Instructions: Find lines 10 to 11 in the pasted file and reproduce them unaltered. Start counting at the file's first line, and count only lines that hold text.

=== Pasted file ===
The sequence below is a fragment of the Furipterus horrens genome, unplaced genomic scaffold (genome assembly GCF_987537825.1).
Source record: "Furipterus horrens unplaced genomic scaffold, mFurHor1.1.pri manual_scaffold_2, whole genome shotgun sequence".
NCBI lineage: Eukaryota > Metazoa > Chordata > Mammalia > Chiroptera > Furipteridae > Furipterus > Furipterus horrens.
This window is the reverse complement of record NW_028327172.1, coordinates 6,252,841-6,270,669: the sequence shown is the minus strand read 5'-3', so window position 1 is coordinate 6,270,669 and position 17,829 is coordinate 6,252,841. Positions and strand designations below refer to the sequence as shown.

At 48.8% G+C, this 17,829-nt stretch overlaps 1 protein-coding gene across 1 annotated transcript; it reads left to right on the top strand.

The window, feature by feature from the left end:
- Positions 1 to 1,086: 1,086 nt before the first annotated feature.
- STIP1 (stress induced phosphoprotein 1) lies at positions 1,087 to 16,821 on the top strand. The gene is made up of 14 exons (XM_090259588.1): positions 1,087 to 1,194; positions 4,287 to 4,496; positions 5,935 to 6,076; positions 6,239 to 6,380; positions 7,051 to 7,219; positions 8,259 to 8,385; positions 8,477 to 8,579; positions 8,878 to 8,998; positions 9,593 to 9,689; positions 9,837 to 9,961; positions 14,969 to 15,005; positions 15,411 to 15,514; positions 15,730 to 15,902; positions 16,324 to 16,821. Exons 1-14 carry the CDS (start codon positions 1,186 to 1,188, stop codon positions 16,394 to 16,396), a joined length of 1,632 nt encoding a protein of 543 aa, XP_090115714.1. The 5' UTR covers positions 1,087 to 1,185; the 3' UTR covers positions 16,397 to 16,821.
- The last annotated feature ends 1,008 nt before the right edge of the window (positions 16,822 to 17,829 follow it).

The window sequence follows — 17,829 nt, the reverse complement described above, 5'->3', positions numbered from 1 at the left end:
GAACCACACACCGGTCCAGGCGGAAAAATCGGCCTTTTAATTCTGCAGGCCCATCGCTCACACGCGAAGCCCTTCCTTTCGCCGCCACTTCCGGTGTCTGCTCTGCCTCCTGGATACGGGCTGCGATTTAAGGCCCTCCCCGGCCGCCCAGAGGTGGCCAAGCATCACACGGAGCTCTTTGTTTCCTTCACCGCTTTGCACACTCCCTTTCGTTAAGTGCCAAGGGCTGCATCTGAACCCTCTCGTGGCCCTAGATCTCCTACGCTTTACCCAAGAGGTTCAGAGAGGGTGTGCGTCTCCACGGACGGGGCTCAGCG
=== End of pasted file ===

The window sequence follows — 17,829 nt, the reverse complement described above, 5'->3', positions numbered from 1 at the left end:
GAACCACACACCGGTCCAGGCGGAAAAATCGGCCTTTTAATTCTGCAGGCCCATCGCTCACACGCGAAGCCCTTCCTTTCGCCGCCACTTCCGGTGTCTGCTCTGCCTCCTGGATACGGGCTGCGATTTAAGGCCCTCCCCGGCCGCCCAGAGGTGGCCAAGCATCACACGGAGCTCTTTGTTTCCTTCACCGCTTTGCACACTCCCTTTCGTTAAGTGCCAAGGGCTGCATCTGAACCCTCTCGTGGCCCTAGATCTCCTACGCTTTACCCAAGAGGTTCAGAGAGGGTGTGCGTCTCCACGGACGGGGCTCAGCG